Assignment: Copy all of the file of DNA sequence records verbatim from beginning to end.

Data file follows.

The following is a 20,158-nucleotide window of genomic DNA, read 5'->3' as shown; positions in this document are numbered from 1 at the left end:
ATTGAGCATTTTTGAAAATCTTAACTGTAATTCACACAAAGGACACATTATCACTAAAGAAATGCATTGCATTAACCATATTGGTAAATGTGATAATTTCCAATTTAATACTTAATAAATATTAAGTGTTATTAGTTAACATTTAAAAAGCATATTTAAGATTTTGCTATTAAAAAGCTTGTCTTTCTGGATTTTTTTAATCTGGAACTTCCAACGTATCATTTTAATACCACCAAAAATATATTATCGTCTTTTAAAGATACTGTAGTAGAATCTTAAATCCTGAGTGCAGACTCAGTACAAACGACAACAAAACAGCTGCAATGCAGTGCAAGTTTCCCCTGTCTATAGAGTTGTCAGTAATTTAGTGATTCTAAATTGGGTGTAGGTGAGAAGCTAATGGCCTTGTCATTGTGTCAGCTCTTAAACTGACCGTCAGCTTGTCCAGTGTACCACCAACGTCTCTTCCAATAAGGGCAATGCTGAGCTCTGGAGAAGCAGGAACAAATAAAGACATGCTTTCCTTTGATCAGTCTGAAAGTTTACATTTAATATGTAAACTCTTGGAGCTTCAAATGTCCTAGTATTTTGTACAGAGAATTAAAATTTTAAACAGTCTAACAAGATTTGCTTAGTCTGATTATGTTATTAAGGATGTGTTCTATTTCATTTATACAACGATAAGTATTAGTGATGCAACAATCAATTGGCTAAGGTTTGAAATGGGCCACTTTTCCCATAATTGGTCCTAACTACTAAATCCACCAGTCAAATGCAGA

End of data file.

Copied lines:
The following is a 20,158-nucleotide window of genomic DNA, read 5'->3' as shown; positions in this document are numbered from 1 at the left end:
ATTGAGCATTTTTGAAAATCTTAACTGTAATTCACACAAAGGACACATTATCACTAAAGAAATGCATTGCATTAACCATATTGGTAAATGTGATAATTTCCAATTTAATACTTAATAAATATTAAGTGTTATTAGTTAACATTTAAAAAGCATATTTAAGATTTTGCTATTAAAAAGCTTGTCTTTCTGGATTTTTTTAATCTGGAACTTCCAACGTATCATTTTAATACCACCAAAAATATATTATCGTCTTTTAAAGATACTGTAGTAGAATCTTAAATCCTGAGTGCAGACTCAGTACAAACGACAACAAAACAGCTGCAATGCAGTGCAAGTTTCCCCTGTCTATAGAGTTGTCAGTAATTTAGTGATTCTAAATTGGGTGTAGGTGAGAAGCTAATGGCCTTGTCATTGTGTCAGCTCTTAAACTGACCGTCAGCTTGTCCAGTGTACCACCAACGTCTCTTCCAATAAGGGCAATGCTGAGCTCTGGAGAAGCAGGAACAAATAAAGACATGCTTTCCTTTGATCAGTCTGAAAGTTTACATTTAATATGTAAACTCTTGGAGCTTCAAATGTCCTAGTATTTTGTACAGAGAATTAAAATTTTAAACAGTCTAACAAGATTTGCTTAGTCTGATTATGTTATTAAGGATGTGTTCTATTTCATTTATACAACGATAAGTATTAGTGATGCAACAATCAATTGGCTAAGGTTTGAAATGGGCCACTTTTCCCATAATTGGTCCTAACTACTAAATCCACCAGTCAAATGCAGA